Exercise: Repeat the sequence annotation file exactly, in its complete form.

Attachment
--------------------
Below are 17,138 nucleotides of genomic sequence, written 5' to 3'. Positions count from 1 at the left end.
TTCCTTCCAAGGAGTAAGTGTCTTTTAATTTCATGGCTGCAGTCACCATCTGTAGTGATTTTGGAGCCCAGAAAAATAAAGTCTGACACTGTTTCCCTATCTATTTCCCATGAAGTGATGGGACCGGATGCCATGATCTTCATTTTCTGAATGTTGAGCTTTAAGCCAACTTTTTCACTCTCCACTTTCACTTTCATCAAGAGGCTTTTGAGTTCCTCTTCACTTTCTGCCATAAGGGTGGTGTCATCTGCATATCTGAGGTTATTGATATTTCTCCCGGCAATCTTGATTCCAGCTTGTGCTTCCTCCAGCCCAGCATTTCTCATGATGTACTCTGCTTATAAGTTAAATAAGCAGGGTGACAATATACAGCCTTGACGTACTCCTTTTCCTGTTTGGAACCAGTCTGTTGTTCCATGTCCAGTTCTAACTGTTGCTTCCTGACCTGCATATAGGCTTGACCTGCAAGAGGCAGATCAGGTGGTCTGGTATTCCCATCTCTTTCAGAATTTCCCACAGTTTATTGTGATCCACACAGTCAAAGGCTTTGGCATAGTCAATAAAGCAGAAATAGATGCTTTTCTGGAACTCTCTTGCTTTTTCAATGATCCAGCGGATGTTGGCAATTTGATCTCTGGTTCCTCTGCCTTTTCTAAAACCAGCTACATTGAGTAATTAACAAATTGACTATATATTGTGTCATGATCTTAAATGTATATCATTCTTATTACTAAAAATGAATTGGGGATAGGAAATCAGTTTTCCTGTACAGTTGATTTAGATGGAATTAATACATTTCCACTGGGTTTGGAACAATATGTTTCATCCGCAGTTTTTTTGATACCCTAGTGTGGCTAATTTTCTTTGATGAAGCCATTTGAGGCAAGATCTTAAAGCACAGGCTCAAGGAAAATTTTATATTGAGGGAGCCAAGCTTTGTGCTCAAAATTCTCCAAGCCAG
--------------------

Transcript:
Below are 17,138 nucleotides of genomic sequence, written 5' to 3'. Positions count from 1 at the left end.
TTCCTTCCAAGGAGTAAGTGTCTTTTAATTTCATGGCTGCAGTCACCATCTGTAGTGATTTTGGAGCCCAGAAAAATAAAGTCTGACACTGTTTCCCTATCTATTTCCCATGAAGTGATGGGACCGGATGCCATGATCTTCATTTTCTGAATGTTGAGCTTTAAGCCAACTTTTTCACTCTCCACTTTCACTTTCATCAAGAGGCTTTTGAGTTCCTCTTCACTTTCTGCCATAAGGGTGGTGTCATCTGCATATCTGAGGTTATTGATATTTCTCCCGGCAATCTTGATTCCAGCTTGTGCTTCCTCCAGCCCAGCATTTCTCATGATGTACTCTGCTTATAAGTTAAATAAGCAGGGTGACAATATACAGCCTTGACGTACTCCTTTTCCTGTTTGGAACCAGTCTGTTGTTCCATGTCCAGTTCTAACTGTTGCTTCCTGACCTGCATATAGGCTTGACCTGCAAGAGGCAGATCAGGTGGTCTGGTATTCCCATCTCTTTCAGAATTTCCCACAGTTTATTGTGATCCACACAGTCAAAGGCTTTGGCATAGTCAATAAAGCAGAAATAGATGCTTTTCTGGAACTCTCTTGCTTTTTCAATGATCCAGCGGATGTTGGCAATTTGATCTCTGGTTCCTCTGCCTTTTCTAAAACCAGCTACATTGAGTAATTAACAAATTGACTATATATTGTGTCATGATCTTAAATGTATATCATTCTTATTACTAAAAATGAATTGGGGATAGGAAATCAGTTTTCCTGTACAGTTGATTTAGATGGAATTAATACATTTCCACTGGGTTTGGAACAATATGTTTCATCCGCAGTTTTTTTGATACCCTAGTGTGGCTAATTTTCTTTGATGAAGCCATTTGAGGCAAGATCTTAAAGCACAGGCTCAAGGAAAATTTTATATTGAGGGAGCCAAGCTTTGTGCTCAAAATTCTCCAAGCCAG